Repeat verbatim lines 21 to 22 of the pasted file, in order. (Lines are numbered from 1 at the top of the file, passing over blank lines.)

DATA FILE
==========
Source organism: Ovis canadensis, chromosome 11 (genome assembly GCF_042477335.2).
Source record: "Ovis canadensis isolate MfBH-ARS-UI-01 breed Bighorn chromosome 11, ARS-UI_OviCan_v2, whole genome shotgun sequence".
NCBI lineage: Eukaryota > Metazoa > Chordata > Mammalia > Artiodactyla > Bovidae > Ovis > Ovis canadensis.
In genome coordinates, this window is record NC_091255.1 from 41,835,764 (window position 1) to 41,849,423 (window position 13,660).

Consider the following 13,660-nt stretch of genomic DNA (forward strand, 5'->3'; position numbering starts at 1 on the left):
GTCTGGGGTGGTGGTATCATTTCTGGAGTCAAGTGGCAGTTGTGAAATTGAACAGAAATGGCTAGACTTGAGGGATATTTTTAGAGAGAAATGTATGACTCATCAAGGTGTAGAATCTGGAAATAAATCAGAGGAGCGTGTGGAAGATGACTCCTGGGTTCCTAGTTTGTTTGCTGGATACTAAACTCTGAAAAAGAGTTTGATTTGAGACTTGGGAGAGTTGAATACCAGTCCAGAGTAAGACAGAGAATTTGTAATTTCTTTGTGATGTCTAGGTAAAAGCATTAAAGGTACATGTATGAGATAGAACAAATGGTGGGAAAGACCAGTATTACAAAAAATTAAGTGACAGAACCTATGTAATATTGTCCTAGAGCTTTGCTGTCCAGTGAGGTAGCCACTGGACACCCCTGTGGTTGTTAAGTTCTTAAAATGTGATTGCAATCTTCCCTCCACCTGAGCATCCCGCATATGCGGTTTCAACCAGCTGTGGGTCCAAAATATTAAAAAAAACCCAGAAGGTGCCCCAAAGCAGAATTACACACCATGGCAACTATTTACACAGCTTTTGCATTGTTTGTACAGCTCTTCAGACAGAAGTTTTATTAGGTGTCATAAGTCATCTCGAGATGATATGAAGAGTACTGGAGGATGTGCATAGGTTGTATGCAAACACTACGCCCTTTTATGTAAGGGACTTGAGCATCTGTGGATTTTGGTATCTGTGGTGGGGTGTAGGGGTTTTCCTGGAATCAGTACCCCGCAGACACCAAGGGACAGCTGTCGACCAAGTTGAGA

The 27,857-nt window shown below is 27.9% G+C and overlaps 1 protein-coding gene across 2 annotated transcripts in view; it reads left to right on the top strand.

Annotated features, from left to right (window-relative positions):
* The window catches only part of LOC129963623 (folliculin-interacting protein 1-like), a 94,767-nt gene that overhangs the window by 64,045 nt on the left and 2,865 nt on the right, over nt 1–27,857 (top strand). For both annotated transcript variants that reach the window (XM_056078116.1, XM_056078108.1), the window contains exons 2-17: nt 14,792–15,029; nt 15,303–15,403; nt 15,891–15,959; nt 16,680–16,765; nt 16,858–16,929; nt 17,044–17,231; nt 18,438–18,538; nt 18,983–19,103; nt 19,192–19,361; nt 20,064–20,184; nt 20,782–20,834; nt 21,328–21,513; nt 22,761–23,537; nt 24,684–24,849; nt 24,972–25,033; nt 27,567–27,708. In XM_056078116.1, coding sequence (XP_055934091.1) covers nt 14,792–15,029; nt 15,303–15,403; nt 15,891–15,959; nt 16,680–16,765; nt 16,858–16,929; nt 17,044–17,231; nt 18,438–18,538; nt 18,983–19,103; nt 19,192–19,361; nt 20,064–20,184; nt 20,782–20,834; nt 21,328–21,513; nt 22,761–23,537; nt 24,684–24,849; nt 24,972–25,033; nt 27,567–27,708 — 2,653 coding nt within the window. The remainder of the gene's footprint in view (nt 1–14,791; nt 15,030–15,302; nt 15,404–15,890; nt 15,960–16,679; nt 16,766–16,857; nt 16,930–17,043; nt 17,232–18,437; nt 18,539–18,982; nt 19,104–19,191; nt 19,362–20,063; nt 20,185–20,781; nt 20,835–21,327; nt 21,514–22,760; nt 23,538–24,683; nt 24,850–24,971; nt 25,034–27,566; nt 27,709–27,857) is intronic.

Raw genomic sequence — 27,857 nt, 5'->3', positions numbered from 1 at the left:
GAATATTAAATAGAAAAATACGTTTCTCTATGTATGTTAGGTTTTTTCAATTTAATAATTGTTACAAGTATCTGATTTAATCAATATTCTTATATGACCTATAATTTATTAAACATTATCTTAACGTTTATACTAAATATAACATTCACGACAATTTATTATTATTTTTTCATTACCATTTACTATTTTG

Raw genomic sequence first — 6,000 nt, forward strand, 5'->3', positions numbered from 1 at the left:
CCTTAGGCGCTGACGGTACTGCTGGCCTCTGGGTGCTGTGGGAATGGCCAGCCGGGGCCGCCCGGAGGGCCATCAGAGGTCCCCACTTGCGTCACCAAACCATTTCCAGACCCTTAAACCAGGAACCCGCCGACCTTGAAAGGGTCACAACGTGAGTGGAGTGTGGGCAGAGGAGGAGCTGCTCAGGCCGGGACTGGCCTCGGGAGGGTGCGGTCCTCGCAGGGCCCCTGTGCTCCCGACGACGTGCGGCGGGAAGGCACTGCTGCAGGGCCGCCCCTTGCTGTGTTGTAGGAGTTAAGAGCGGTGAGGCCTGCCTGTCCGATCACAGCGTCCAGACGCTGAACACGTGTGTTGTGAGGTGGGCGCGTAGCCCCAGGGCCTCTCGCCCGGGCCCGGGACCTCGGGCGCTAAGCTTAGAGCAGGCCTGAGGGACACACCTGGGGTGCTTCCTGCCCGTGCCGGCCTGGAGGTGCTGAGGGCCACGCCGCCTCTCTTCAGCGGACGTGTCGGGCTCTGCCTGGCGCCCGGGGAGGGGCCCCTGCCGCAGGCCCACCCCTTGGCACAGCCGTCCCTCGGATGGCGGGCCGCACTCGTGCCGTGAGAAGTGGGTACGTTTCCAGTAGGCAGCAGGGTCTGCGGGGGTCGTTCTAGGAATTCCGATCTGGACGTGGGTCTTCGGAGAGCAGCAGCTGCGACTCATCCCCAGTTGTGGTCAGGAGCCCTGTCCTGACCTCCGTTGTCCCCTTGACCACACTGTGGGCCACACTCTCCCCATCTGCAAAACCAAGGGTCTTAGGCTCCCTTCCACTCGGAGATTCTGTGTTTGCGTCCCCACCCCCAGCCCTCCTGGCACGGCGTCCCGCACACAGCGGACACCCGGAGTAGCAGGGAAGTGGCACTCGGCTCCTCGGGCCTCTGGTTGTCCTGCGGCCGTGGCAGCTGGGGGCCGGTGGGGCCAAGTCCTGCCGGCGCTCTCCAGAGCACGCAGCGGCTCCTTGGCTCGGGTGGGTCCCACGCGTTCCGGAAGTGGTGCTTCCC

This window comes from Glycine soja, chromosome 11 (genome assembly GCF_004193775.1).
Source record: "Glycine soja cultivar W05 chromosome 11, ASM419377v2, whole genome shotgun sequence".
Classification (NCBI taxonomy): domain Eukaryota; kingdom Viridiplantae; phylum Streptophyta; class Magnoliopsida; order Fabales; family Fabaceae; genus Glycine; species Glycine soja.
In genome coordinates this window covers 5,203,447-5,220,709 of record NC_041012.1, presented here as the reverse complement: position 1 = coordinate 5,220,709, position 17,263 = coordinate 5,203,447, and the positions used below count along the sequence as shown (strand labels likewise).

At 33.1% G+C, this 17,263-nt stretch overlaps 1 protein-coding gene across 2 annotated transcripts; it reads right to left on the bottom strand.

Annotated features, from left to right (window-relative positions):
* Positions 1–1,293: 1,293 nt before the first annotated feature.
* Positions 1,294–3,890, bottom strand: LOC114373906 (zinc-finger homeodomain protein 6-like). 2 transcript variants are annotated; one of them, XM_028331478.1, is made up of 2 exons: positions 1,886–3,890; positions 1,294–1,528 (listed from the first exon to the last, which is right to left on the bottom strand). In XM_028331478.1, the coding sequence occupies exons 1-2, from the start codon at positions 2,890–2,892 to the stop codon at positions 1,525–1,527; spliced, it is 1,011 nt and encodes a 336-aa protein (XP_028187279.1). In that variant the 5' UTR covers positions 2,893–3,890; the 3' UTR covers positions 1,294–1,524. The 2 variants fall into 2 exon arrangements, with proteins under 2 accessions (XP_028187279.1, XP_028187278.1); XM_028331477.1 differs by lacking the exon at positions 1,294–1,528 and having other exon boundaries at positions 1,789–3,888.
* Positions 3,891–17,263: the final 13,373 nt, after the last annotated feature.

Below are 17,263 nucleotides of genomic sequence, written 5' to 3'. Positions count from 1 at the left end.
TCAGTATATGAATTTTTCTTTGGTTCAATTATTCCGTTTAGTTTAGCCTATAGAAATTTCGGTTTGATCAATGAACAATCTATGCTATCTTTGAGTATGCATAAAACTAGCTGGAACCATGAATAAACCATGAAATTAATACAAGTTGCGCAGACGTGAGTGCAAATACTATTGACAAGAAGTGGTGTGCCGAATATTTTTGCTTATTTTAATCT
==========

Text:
* Positions 1,294–3,890, bottom strand: LOC114373906 (zinc-finger homeodomain protein 6-like). 2 transcript variants are annotated; one of them, XM_028331478.1, is made up of 2 exons: positions 1,886–3,890; positions 1,294–1,528 (listed from the first exon to the last, which is right to left on the bottom strand). In XM_028331478.1, the coding sequence occupies exons 1-2, from the start codon at positions 2,890–2,892 to the stop codon at positions 1,525–1,527; spliced, it is 1,011 nt and encodes a 336-aa protein (XP_028187279.1). In that variant the 5' UTR covers positions 2,893–3,890; the 3' UTR covers positions 1,294–1,524. The 2 variants fall into 2 exon arrangements, with proteins under 2 accessions (XP_028187279.1, XP_028187278.1); XM_028331477.1 differs by lacking the exon at positions 1,294–1,528 and having other exon boundaries at positions 1,789–3,888.
* Positions 3,891–17,263: the final 13,373 nt, after the last annotated feature.